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The proteome folding project: Proteome-scale prediction of structure and function.

Citation Drew, Kevin; Winters, Patrick; Butterfoss, Glenn; Berstis, Viktors; Uplinger, Keith; Armstrong, Jonathan; Riffle, Michael; Schweighofer, Erik; Bovermann, Bill; Goodlett, David; Davis, Trisha; Shasha, Dennis; Malmstrom, Lars; Bonneau, Richard; The proteome folding project: Proteome-scale prediction of structure and function. Genome Res (2011), 21: 1981-94.
Abstract The incompleteness of proteome structure and function annotation is a critical problem for biologists and, in particular, severely limits interpretation of high-throughput and next-generation experiments. We have developed a proteome annotation pipeline based on structure prediction, where function and structure annotations are generated using an integration of sequence comparison, fold recognition and grid-computing enabled de novo structure prediction. We predict protein domain boundaries and 3D structures for protein domains from 94 genomes (including Human, Arabidopsis, Rice, Mouse, Fly, Yeast, E. coli and Worm). De novo structure predictions were distributed on a grid of over 1.5 million CPUs worldwide (World Community Grid). We generate significant numbers of new confident fold annotations (9% of domains that are otherwise unannotated in these genomes). We demonstrate that predicted structures can be combined with annotations from the Gene Ontology database to predict new and more specific molecular functions.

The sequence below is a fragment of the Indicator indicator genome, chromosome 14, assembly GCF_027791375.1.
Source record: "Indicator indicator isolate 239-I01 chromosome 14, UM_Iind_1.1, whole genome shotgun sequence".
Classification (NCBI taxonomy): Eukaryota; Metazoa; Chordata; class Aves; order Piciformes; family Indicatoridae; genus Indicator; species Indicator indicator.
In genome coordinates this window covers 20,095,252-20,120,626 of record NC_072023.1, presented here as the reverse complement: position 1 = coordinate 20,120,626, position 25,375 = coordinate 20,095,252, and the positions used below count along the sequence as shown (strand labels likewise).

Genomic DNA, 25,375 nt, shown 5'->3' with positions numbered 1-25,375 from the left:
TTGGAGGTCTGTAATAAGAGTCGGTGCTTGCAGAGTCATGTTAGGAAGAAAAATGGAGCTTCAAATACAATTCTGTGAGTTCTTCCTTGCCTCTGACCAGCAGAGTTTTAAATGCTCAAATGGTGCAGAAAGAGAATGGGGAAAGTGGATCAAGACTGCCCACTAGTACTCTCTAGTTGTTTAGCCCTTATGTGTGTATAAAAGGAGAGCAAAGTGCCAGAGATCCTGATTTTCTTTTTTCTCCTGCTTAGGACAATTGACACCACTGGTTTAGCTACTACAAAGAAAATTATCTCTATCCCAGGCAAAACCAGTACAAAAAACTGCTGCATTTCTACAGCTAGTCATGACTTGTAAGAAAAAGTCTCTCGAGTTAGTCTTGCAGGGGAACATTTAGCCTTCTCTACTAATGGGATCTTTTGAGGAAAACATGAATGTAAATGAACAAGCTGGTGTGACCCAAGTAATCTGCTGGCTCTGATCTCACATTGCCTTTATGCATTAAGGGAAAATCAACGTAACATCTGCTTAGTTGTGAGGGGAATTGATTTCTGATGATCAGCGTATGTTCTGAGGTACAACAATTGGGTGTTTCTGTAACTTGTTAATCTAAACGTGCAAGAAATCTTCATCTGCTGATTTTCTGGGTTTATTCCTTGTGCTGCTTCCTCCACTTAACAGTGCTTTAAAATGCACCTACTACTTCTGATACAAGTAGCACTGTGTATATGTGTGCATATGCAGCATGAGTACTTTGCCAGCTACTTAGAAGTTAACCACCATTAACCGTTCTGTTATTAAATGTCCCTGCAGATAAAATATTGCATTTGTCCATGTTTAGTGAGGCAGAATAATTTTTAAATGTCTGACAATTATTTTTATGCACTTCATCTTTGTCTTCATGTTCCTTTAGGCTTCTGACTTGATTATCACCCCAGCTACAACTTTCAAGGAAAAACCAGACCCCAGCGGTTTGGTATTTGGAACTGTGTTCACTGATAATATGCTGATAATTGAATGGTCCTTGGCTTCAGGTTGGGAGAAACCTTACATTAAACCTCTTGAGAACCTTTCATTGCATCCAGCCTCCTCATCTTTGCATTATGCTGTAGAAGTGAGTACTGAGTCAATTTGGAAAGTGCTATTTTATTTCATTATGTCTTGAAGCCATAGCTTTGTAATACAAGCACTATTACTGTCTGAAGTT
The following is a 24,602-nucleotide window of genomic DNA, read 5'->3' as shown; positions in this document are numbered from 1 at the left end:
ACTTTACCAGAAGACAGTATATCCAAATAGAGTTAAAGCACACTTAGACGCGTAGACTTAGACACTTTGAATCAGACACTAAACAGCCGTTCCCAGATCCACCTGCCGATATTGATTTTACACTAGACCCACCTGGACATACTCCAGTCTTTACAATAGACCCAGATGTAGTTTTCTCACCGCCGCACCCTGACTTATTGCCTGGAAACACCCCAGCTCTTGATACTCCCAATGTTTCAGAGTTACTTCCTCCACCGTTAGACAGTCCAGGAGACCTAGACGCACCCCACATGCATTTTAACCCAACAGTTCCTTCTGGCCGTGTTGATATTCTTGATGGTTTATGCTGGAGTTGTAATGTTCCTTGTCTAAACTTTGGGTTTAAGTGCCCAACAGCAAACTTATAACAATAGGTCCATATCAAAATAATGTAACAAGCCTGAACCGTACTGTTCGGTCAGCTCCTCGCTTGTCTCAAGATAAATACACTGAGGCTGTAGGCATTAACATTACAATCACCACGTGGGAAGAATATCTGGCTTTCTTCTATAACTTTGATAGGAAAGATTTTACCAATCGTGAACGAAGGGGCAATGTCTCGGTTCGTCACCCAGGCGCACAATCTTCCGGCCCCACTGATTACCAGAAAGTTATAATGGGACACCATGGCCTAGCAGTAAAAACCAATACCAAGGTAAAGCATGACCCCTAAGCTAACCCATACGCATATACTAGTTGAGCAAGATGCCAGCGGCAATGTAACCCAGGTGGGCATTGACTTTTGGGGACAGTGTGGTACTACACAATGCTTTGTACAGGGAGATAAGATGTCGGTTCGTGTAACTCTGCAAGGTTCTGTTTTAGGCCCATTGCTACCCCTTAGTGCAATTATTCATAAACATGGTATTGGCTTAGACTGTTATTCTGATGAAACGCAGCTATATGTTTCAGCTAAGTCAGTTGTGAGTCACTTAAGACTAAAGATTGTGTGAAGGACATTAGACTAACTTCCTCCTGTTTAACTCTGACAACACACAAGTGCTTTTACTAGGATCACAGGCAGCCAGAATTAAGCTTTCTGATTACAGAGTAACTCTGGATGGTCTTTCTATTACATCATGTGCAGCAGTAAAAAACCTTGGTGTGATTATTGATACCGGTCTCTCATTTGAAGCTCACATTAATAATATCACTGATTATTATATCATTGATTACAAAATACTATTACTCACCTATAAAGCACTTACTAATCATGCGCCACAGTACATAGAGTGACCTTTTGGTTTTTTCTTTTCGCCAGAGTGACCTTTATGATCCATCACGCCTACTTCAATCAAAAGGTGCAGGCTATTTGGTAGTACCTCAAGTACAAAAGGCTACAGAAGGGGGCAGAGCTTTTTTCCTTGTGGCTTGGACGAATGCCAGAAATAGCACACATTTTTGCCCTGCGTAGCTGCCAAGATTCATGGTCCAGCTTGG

Synopsis This paper describes a computational workflow used to annotate genomes, both with structure and function. In short, all ORFs found in a genome are parsed into structural domains and tertiary models are subsequently created for each domain. The structures are use to predict molecular function for each domain.
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